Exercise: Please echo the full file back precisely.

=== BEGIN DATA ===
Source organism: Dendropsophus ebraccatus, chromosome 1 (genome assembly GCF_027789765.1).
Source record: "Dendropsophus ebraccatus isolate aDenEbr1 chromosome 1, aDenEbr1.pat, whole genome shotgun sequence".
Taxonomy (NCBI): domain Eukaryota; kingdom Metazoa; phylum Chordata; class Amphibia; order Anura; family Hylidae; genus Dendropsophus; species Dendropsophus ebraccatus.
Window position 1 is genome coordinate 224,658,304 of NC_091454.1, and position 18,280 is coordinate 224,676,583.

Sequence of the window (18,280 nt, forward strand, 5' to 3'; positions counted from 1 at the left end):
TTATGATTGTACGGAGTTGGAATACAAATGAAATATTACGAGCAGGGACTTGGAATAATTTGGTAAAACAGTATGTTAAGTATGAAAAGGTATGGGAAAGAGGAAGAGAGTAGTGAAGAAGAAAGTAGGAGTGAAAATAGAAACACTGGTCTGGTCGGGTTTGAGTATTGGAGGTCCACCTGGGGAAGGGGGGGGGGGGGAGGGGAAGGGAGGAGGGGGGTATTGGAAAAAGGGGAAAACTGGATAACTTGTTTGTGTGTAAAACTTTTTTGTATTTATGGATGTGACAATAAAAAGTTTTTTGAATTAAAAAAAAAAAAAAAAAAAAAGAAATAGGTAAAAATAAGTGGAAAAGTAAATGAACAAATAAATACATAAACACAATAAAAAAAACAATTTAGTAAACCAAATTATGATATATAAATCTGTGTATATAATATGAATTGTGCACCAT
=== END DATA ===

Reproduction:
Source organism: Dendropsophus ebraccatus, chromosome 1 (genome assembly GCF_027789765.1).
Source record: "Dendropsophus ebraccatus isolate aDenEbr1 chromosome 1, aDenEbr1.pat, whole genome shotgun sequence".
Taxonomy (NCBI): domain Eukaryota; kingdom Metazoa; phylum Chordata; class Amphibia; order Anura; family Hylidae; genus Dendropsophus; species Dendropsophus ebraccatus.
Window position 1 is genome coordinate 224,658,304 of NC_091454.1, and position 18,280 is coordinate 224,676,583.

Sequence of the window (18,280 nt, forward strand, 5' to 3'; positions counted from 1 at the left end):
TTATGATTGTACGGAGTTGGAATACAAATGAAATATTACGAGCAGGGACTTGGAATAATTTGGTAAAACAGTATGTTAAGTATGAAAAGGTATGGGAAAGAGGAAGAGAGTAGTGAAGAAGAAAGTAGGAGTGAAAATAGAAACACTGGTCTGGTCGGGTTTGAGTATTGGAGGTCCACCTGGGGAAGGGGGGGGGGGGGAGGGGAAGGGAGGAGGGGGGTATTGGAAAAAGGGGAAAACTGGATAACTTGTTTGTGTGTAAAACTTTTTTGTATTTATGGATGTGACAATAAAAAGTTTTTTGAATTAAAAAAAAAAAAAAAAAAAAAGAAATAGGTAAAAATAAGTGGAAAAGTAAATGAACAAATAAATACATAAACACAATAAAAAAAACAATTTAGTAAACCAAATTATGATATATAAATCTGTGTATATAATATGAATTGTGCACCAT